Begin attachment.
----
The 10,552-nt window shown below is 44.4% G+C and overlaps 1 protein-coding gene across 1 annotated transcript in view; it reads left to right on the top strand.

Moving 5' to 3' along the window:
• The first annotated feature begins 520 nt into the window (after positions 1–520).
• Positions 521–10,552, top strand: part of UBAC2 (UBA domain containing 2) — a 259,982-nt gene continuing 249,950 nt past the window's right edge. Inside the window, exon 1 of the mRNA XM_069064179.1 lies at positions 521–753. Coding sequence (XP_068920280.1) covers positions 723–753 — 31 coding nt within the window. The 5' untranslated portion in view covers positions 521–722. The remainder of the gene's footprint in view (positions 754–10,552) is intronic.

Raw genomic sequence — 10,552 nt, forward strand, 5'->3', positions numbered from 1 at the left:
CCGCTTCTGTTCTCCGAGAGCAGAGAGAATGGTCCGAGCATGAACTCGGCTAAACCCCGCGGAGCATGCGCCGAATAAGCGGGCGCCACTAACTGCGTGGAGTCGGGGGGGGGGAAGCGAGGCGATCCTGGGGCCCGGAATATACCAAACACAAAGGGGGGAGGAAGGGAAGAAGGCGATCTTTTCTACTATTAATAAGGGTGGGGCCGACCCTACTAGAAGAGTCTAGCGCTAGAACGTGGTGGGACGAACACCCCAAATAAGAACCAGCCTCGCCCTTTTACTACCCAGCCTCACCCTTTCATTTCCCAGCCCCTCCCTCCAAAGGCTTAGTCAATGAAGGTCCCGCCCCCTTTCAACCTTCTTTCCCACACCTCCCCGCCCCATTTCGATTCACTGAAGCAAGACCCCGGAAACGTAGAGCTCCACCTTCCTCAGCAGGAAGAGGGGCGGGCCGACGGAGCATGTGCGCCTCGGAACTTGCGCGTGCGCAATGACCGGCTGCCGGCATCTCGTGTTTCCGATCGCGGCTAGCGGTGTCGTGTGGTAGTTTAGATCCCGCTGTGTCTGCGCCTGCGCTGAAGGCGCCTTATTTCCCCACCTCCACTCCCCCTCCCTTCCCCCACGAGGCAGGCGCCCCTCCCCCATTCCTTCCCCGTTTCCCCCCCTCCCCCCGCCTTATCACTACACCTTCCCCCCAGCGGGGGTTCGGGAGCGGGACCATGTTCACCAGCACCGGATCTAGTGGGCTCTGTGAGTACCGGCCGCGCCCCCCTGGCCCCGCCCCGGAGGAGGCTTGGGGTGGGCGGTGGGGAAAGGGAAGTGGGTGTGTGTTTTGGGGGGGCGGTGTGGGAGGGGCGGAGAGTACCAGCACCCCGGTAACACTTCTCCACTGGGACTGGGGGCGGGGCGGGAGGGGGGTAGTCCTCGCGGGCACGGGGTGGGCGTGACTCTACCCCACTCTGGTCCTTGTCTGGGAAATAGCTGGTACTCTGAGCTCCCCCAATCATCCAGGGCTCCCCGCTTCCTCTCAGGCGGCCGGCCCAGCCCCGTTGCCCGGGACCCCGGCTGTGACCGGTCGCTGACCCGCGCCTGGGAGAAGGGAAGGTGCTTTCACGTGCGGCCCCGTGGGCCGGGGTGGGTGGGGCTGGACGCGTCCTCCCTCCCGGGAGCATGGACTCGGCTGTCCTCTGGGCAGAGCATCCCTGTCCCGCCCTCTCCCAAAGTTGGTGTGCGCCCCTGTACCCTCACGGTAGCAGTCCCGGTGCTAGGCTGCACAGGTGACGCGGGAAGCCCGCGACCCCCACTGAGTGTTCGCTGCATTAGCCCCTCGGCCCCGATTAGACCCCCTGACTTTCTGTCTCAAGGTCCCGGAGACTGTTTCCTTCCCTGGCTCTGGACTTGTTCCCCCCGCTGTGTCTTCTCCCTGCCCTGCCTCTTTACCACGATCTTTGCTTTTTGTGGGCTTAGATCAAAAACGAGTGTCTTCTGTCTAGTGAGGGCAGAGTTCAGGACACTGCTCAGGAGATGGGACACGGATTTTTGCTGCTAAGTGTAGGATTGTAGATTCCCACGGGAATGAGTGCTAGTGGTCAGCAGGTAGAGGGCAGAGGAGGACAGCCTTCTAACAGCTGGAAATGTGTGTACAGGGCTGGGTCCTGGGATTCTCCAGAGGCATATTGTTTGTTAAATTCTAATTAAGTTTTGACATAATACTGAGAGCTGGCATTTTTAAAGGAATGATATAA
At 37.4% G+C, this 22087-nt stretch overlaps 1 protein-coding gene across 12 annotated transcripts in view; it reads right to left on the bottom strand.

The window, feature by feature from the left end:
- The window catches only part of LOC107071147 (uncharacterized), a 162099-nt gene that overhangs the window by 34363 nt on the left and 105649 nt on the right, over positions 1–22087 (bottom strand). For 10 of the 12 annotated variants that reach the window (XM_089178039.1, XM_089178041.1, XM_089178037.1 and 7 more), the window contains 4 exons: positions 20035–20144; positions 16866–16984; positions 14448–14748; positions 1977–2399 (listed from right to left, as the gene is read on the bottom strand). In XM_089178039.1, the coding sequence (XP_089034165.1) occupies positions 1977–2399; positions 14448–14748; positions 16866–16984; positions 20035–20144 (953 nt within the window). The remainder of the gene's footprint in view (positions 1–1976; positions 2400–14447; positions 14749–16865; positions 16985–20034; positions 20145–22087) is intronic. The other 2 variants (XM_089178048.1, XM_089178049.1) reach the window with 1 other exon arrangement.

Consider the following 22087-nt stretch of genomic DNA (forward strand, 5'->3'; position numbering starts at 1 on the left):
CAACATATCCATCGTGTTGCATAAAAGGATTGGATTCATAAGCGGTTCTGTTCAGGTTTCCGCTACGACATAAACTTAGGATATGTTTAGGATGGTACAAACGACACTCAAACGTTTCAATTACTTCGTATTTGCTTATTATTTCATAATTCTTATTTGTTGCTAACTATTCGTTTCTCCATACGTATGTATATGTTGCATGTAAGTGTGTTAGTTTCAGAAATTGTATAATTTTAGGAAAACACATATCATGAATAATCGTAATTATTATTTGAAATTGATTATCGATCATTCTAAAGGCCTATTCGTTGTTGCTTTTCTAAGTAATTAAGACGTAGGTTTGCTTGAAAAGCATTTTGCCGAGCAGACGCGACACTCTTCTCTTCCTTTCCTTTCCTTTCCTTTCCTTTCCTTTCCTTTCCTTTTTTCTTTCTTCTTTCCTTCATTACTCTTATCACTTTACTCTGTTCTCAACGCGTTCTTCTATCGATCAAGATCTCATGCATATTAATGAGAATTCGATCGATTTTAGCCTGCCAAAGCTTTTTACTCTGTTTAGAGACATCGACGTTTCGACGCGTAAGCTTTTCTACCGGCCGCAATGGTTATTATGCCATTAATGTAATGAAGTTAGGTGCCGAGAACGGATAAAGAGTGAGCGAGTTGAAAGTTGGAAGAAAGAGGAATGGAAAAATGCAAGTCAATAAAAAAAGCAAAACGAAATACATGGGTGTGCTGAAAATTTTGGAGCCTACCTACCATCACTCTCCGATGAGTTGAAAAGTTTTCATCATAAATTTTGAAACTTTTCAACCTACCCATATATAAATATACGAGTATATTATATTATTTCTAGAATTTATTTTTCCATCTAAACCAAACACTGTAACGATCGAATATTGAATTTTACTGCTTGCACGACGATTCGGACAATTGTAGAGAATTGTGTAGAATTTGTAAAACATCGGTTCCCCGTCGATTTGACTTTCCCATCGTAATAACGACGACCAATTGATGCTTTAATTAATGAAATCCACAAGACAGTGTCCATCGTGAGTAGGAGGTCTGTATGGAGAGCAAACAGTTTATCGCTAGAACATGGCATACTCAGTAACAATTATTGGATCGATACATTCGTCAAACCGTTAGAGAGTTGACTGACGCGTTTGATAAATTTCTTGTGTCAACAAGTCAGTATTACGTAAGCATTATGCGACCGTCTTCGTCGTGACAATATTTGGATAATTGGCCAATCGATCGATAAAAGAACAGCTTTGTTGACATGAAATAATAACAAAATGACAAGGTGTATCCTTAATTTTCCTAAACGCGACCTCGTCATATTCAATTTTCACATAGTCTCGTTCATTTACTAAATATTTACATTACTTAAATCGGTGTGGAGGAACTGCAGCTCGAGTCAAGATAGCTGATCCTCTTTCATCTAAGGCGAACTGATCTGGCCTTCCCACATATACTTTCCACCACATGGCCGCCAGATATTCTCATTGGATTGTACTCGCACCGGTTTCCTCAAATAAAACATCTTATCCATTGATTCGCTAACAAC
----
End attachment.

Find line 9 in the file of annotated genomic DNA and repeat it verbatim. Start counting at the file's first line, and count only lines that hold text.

- The window catches only part of LOC107071147 (uncharacterized), a 162099-nt gene that overhangs the window by 34363 nt on the left and 105649 nt on the right, over positions 1–22087 (bottom strand). For 10 of the 12 annotated variants that reach the window (XM_089178039.1, XM_089178041.1, XM_089178037.1 and 7 more), the window contains 4 exons: positions 20035–20144; positions 16866–16984; positions 14448–14748; positions 1977–2399 (listed from right to left, as the gene is read on the bottom strand). In XM_089178039.1, the coding sequence (XP_089034165.1) occupies positions 1977–2399; positions 14448–14748; positions 16866–16984; positions 20035–20144 (953 nt within the window). The remainder of the gene's footprint in view (positions 1–1976; positions 2400–14447; positions 14749–16865; positions 16985–20034; positions 20145–22087) is intronic. The other 2 variants (XM_089178048.1, XM_089178049.1) reach the window with 1 other exon arrangement.